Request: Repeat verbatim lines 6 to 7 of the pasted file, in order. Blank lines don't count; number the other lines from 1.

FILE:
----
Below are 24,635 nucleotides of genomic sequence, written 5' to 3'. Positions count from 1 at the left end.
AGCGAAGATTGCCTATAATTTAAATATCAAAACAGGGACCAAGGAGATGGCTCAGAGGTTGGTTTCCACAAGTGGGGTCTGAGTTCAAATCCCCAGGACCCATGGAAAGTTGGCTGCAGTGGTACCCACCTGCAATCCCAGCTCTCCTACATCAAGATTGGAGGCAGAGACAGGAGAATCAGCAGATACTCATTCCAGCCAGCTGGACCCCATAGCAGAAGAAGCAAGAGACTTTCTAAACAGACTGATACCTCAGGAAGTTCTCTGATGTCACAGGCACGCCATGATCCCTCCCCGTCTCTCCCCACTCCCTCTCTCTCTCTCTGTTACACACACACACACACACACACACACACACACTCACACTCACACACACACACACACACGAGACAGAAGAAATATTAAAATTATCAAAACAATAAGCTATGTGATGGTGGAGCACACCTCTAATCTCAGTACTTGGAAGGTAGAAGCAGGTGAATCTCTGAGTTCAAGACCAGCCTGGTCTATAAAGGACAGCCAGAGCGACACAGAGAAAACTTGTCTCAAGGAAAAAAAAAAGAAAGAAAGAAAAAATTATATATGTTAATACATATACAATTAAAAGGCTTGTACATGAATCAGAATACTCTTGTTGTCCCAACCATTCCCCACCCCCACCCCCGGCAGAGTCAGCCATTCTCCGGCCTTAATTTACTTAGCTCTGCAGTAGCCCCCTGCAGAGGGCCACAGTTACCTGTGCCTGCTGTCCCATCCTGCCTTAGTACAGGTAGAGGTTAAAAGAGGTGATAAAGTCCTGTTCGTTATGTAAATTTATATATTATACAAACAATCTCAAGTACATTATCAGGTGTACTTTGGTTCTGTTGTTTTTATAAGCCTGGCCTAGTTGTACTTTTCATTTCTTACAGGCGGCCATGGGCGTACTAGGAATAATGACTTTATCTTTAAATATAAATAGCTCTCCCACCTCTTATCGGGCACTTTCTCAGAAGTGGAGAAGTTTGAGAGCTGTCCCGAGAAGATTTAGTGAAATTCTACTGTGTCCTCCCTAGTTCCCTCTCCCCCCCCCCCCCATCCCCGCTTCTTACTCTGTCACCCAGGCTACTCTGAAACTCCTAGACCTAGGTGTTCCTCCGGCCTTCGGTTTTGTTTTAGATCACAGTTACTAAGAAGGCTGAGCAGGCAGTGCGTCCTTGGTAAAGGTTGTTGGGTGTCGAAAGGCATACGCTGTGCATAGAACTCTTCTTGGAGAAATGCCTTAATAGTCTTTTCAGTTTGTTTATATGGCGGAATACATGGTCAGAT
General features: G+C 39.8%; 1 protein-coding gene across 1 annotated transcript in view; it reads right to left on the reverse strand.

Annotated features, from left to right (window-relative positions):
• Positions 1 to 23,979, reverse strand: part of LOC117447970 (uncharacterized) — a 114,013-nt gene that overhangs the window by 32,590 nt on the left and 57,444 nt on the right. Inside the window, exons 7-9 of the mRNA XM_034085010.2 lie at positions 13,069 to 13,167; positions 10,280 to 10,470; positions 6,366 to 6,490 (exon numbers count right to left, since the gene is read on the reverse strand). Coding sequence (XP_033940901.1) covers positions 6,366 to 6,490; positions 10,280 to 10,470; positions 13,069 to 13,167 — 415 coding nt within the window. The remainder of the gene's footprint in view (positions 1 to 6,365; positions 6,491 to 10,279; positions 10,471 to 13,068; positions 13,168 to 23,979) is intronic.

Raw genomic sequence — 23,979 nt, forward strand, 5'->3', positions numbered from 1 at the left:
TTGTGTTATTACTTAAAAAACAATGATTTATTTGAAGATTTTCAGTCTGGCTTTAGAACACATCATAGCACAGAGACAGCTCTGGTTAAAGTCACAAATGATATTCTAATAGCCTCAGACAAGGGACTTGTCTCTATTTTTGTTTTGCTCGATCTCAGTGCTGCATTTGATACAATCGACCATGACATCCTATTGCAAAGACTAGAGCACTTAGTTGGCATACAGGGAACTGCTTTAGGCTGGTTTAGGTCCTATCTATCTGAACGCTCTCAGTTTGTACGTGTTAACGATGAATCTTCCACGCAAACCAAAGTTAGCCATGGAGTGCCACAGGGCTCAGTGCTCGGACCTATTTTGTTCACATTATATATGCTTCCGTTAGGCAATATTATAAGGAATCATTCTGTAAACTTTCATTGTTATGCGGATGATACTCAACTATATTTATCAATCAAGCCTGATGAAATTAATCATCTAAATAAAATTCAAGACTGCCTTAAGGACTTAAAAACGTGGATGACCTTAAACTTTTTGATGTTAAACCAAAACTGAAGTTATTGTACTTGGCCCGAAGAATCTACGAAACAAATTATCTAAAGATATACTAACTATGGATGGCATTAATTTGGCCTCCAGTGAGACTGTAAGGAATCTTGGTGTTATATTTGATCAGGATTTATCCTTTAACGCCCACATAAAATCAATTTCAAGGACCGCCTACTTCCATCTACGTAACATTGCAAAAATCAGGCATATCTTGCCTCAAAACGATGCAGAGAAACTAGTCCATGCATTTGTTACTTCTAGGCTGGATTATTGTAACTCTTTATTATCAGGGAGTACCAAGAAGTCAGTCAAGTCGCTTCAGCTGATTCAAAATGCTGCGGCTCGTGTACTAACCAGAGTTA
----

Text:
Raw genomic sequence — 23,979 nt, forward strand, 5'->3', positions numbered from 1 at the left:
TTGTGTTATTACTTAAAAAACAATGATTTATTTGAAGATTTTCAGTCTGGCTTTAGAACACATCATAGCACAGAGACAGCTCTGGTTAAAGTCACAAATGATATTCTAATAGCCTCAGACAAGGGACTTGTCTCTATTTTTGTTTTGCTCGATCTCAGTGCTGCATTTGATACAATCGACCATGACATCCTATTGCAAAGACTAGAGCACTTAGTTGGCATACAGGGAACTGCTTTAGGCTGGTTTAGGTCCTATCTATCTGAACGCTCTCAGTTTGTACGTGTTAACGATGAATCTTCCACGCAAACCAAAGTTAGCCATGGAGTGCCACAGGGCTCAGTGCTCGGACCTATTTTGTTCACATTATATATGCTTCCGTTAGGCAATATTATAAGGAATCATTCTGTAAACTTTCATTGTTATGCGGATGATACTCAACTATATTTATCAATCAAGCCTGATGAAATTAATCATCTAAATAAAATTCAAGACTGCCTTAAGGACTTAAAAACGTGGATGACCTTAAACTTTTTGATGTTAAACCAAAACTGAAGTTATTGTACTTGGCCCGAAGAATCTACGAAACAAATTATCTAAAGATATACTAACTATGGATGGCATTAATTTGGCCTCCAGTGAGACTGTAAGGAATCTTGGTGTTATATTTGATCAGGATTTATCCTTTAACGCCCACATAAAATCAATTTCAAGGACCGCCTACTTCCATCTACGTAACATTGCAAAAATCAGGCATATCTTGCCTCAAAACGATGCAGAGAAACTAGTCCATGCATTTGTTACTTCTAGGCTGGATTATTGTAACTCTTTATTATCAGGGAGTACCAAGAAGTCAGTCAAGTCGCTTCAGCTGATTCAAAATGCTGCGGCTCGTGTACTAACCAGAGTTA